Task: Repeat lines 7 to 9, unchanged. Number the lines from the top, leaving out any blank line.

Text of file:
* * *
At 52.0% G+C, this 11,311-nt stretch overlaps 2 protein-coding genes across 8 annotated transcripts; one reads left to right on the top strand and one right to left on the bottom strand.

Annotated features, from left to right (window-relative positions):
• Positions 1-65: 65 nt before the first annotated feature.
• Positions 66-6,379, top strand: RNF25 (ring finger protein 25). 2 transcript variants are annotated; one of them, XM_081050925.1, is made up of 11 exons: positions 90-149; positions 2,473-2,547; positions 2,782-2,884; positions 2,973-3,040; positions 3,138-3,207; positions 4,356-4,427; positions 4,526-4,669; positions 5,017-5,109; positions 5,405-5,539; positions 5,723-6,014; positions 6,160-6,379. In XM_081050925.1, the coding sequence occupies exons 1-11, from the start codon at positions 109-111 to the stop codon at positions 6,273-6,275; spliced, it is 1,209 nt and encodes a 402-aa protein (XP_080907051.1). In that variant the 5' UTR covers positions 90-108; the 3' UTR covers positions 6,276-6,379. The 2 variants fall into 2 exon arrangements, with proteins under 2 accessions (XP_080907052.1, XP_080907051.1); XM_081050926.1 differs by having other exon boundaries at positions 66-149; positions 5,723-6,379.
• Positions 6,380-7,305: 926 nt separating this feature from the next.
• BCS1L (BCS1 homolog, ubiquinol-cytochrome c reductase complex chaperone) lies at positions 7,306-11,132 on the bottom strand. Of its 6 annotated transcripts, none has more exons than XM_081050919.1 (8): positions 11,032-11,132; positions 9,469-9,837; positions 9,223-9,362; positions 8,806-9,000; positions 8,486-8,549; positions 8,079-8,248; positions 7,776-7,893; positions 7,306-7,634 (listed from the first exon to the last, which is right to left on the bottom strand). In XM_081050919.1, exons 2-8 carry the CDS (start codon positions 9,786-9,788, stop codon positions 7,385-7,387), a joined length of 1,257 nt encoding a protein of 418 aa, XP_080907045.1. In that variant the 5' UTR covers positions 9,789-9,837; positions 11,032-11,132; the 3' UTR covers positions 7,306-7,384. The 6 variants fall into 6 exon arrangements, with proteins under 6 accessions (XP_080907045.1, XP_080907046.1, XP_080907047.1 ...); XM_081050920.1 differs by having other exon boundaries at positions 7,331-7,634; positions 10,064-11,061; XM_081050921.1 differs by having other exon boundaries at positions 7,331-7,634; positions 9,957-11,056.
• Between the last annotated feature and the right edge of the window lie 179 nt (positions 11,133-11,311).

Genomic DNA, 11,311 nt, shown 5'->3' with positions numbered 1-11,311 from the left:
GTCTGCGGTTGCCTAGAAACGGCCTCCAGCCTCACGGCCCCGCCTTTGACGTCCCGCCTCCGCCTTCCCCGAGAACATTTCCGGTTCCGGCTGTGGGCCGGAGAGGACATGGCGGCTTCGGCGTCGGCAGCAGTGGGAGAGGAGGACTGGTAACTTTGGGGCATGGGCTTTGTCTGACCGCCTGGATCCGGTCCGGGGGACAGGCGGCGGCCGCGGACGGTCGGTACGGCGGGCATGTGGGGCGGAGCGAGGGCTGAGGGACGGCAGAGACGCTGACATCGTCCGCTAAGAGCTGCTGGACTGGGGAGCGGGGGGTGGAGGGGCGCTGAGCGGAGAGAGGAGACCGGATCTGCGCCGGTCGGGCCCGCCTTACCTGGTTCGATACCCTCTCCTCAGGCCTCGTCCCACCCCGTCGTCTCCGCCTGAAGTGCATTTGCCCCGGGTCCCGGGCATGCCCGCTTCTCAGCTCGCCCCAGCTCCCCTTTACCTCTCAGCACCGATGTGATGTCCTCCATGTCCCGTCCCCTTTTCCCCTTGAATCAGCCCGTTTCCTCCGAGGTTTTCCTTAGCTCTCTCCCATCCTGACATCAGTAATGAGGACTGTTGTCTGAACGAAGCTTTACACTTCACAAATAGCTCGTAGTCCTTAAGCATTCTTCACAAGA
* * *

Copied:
• Between the last annotated feature and the right edge of the window lie 179 nt (positions 11,133-11,311).

Genomic DNA, 11,311 nt, shown 5'->3' with positions numbered 1-11,311 from the left:
GTCTGCGGTTGCCTAGAAACGGCCTCCAGCCTCACGGCCCCGCCTTTGACGTCCCGCCTCCGCCTTCCCCGAGAACATTTCCGGTTCCGGCTGTGGGCCGGAGAGGACATGGCGGCTTCGGCGTCGGCAGCAGTGGGAGAGGAGGACTGGTAACTTTGGGGCATGGGCTTTGTCTGACCGCCTGGATCCGGTCCGGGGGACAGGCGGCGGCCGCGGACGGTCGGTACGGCGGGCATGTGGGGCGGAGCGAGGGCTGAGGGACGGCAGAGACGCTGACATCGTCCGCTAAGAGCTGCTGGACTGGGGAGCGGGGGGTGGAGGGGCGCTGAGCGGAGAGAGGAGACCGGATCTGCGCCGGTCGGGCCCGCCTTACCTGGTTCGATACCCTCTCCTCAGGCCTCGTCCCACCCCGTCGTCTCCGCCTGAAGTGCATTTGCCCCGGGTCCCGGGCATGCCCGCTTCTCAGCTCGCCCCAGCTCCCCTTTACCTCTCAGCACCGATGTGATGTCCTCCATGTCCCGTCCCCTTTTCCCCTTGAATCAGCCCGTTTCCTCCGAGGTTTTCCTTAGCTCTCTCCCATCCTGACATCAGTAATGAGGACTGTTGTCTGAACGAAGCTTTACACTTCACAAATAGCTCGTAGTCCTTAAGCATTCTTCACAAGA